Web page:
The director of the Vancouver Art Gallery, Kathleen Bartels, is thrilled by yet another valuable gift from two of B.C.'s greatest patrons of the arts.
Polygon Homes chairman Michael Audain and his wife, Yoshiko Karasawa, have donated a self-portrait, Emily and Lizzie, by famed B.C. artist Emily Carr. It becomes the fifth self-portrait and 254th Emily Carr work in the VAG's collection.
"The painting fills a gap in the Gallery's representation of Emily Carr's work as her figurative works are extremely rare," Bartels said in a VAG news release.
Emily and Lizzie shows Carr, with her back in silhouette in a dark dress, sharing tea with her sister Lizzie, who's in the light in a white blouse.
The Vancouver International Children’s Festival help families get into the holiday spirit with A Holiday Celebration on Sunday (December 8) at the Vancouver Playhouse (600 Hamilton Street). The show, featuring singer Charlotte Diamond, starts at 11 a.m.
A Holiday Celebration will also feature performances by the Hug Bug Band and Perry Ehrlich’s ShowStoppers Youth Choir. The program will include family-friendly holiday songs from around the world.
Tickets to A Holiday Celebration are $25 and can be purchased online in advance or in person at Tickets Tonight (200 Burrard Street).
Ghost Light Projects presents the Canadian premiere of Let’s Kill Grandma This Christmas, the off-Broadway comedy by Brian Gianci. Let’s Kill Grandma This Christmas will run at Carousel Studios (1411 Cartwright Street) from December 5 to 21.
Let’s Kill Grandma This Christmas follows an 80-year-old granny who must fight off her two greedy granddaughters after she signs her last will and testament. This moral tale of family values is set against the modern-day world of materialism, blind-obedience, and our desperate need for social conformity.
Corporations in our Heads was developed from Augusto Boal’s technique “Cops in the Head”. After a short warm-up, the audience is asked to offer stories of their own experiences. The audience chooses the story that resonates the most and that story is brought to life. Participation is voluntary.
Last week we told you about the rare chance you'll have at Friday night's FUSE event at the VAG to play Lego with Douglas Coupland (or at least craft multicoloured towers that he'll use in his exhibit there next May).
But another draw that night has a very different, thought-provoking tone to it: artist Kimsooja, whose meditative Kimsooja Unfolding show is currently up at the gallery, will be mounting the Canadian premiere of her performance-art piece Beggar Woman-Conditions of Anonymity.
Jack & the Beanstalk: An East Van Panto will be the first production to hit the stage at the brand new York Theatre (639 Commercial Drive). The show presented by Theatre Replacement runs December 4 to 29.
This homegrown version of the classic holiday pantomime was written by Charles Demers, with music by Veda Hille, direction by Amiel Gladstone, and starring Patti Allan, Maiko Bae Yamamoto, Dawn Petten, Faugi u, and Allan Zinyk.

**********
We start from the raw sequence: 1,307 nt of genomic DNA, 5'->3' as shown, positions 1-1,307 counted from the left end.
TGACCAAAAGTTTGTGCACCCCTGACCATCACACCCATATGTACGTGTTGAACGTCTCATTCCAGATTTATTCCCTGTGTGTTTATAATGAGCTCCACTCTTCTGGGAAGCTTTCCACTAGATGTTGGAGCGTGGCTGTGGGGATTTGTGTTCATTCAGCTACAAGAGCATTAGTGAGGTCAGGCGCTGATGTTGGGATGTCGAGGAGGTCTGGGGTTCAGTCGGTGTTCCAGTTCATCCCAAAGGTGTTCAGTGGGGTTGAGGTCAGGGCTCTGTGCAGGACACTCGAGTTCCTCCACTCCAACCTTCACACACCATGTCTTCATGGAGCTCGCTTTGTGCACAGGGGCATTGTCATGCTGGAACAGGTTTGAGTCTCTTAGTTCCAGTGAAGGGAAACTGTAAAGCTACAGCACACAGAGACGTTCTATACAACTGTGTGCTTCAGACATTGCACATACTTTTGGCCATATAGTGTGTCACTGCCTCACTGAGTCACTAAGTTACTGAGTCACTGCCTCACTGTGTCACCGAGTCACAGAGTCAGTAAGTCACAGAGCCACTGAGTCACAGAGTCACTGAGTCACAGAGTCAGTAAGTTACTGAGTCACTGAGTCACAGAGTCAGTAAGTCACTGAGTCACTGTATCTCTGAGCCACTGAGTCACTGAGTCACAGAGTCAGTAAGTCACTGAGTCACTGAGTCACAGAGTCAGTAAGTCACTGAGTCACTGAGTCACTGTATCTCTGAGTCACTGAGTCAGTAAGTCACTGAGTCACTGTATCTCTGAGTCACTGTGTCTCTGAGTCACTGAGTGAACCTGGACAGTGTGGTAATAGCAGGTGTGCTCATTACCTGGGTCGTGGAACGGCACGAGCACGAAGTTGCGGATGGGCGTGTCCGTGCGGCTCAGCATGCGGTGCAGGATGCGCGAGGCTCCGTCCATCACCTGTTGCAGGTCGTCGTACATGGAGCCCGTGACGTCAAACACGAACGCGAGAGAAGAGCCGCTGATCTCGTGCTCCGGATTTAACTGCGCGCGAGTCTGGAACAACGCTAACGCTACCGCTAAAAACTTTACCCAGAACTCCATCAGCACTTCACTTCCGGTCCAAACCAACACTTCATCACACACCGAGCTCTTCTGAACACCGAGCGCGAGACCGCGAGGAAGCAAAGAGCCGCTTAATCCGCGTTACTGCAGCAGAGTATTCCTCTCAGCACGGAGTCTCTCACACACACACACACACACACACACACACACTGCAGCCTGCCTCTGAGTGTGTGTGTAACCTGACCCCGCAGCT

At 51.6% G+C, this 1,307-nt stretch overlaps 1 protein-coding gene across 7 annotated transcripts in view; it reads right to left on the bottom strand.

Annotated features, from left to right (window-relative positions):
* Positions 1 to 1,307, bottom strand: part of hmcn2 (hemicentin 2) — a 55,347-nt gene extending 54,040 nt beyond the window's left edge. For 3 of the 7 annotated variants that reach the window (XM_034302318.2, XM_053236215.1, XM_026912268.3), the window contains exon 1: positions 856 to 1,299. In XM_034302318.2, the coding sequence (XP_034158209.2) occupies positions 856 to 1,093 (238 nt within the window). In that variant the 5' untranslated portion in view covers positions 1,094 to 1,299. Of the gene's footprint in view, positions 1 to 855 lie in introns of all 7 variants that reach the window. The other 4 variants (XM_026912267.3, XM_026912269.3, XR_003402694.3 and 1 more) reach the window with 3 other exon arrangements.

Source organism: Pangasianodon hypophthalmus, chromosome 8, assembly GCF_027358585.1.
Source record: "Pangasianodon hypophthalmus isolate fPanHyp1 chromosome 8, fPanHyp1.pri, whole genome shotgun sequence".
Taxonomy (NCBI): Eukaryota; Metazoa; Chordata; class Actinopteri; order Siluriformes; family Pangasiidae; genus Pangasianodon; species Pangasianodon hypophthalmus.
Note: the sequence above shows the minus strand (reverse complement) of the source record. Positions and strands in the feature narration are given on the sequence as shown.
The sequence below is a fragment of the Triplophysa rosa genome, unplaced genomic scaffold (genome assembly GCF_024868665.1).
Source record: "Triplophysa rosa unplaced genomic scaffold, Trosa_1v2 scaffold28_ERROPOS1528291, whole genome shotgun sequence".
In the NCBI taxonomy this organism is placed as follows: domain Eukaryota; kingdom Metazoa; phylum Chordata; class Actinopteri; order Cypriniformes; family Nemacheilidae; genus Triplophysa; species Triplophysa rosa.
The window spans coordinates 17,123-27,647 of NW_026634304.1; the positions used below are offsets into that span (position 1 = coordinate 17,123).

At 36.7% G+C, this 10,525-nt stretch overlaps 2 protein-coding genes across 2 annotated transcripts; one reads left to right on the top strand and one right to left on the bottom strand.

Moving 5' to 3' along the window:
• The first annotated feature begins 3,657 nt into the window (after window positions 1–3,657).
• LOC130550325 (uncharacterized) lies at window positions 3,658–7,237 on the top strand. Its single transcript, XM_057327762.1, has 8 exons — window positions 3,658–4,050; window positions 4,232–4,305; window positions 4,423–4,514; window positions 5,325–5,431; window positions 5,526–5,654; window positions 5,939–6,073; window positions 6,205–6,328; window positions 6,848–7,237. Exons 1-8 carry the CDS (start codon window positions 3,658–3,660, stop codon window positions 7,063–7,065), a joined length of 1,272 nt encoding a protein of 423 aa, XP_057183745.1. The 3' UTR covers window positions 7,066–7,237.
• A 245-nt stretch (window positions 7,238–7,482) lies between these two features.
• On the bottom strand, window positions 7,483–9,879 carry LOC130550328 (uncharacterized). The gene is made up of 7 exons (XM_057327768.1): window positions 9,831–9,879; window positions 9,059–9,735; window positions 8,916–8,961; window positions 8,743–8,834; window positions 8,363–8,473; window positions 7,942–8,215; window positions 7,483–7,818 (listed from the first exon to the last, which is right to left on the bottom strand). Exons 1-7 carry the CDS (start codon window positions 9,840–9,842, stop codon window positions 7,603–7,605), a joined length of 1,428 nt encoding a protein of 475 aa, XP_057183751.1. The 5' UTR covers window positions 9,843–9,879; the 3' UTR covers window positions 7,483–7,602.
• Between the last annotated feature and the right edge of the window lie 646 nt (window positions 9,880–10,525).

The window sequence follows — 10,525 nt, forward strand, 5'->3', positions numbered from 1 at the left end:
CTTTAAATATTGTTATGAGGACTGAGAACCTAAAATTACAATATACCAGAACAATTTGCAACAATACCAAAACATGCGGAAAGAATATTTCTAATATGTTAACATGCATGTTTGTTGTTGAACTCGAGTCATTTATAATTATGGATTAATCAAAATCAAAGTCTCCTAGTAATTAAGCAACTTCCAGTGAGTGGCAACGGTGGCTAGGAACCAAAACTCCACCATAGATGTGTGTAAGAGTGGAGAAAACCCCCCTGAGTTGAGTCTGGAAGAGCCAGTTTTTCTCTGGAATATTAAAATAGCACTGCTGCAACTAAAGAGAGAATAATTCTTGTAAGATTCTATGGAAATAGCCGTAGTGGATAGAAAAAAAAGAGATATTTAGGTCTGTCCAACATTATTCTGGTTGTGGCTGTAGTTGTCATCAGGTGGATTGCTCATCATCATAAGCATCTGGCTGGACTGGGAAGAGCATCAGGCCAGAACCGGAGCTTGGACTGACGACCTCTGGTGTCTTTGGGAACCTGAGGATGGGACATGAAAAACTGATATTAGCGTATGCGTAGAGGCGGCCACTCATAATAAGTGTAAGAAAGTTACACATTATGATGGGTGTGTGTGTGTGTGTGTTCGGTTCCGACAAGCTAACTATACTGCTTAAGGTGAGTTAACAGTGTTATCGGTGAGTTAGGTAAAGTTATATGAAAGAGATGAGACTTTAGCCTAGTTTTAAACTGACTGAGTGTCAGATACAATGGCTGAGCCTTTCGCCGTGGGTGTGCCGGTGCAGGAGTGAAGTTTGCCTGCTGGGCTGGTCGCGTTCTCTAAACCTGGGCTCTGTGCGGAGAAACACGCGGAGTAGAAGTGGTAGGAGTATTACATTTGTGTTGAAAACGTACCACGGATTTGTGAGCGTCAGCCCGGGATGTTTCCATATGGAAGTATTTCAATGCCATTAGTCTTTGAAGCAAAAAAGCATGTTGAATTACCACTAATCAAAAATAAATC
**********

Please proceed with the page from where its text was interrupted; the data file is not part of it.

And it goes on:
Jack & the Beanstalk: An East Van Panto turns the familiar fairy tale on its head, with music, contemporary references, audience participation, and whacked-out fun for the whole family.
Vancouver’s Plastic Orchid Factory and Montreal’s Grand Poney present Jacques and James at the Firehall Arts Centre (280 East Cordova Street) from December 4 to 7. Jacques and James consists of two companion solo pieces.
The contemporary dance piece James is co-created by James Gnam and Lee Su-Feh and tells the story of one man’s journey from boyhood to manhood through his relationship with The Nutcracker.
Cible de Dieu/Target of God exposes the personal turmoil of an anti-hero.
Tickets for Jacques and James can be purchased online in advance.
The Vancouver Art Gallery (750 Homer Street) hosts FUSE: Crowd Studies on Friday (November 29) from 8 p.m. to 1 a.m. Inspired by artist Kimsooja’s work that encourages human interaction, this FUSE event will feature the largest number of artists and performers to date.
And you thought Lego was just kid stuff. Turns out it can be high art, too.
Artist, writer, and designer Douglas Coupland is pulling out his reportedly mind-blowing collection of Lego this week, and he's inviting kids of all ages to build with him.
It's all the lead-up to the Lego-obsessed visionary's solo exhibit at the Vancouver Art Gallery in mid-2014, called everywhere is anywhere is anything is everything, in which he'll be featuring a crowd-sourced tower made out of the bricks.
Vancouver Opera presents Benjamin Britten’s Albert Herring from November 30 to December 8. Performances include November 30 at 7:30 p.m., December 5 and 7 at 7:30 p.m., and December 8 at 2 p.m. at the Queen Elizabeth Theatre (649 Cambie Street).
Albert Herring is a satirical opera about life in in an English village. First performed in 1947, the chamber opera features a libretto by Eric Crozier.
The opera centres around the busybodies of the Loxford May Day committee and the over-protected grocer’s son Albert Herring. The comedy is fast-paced and witty.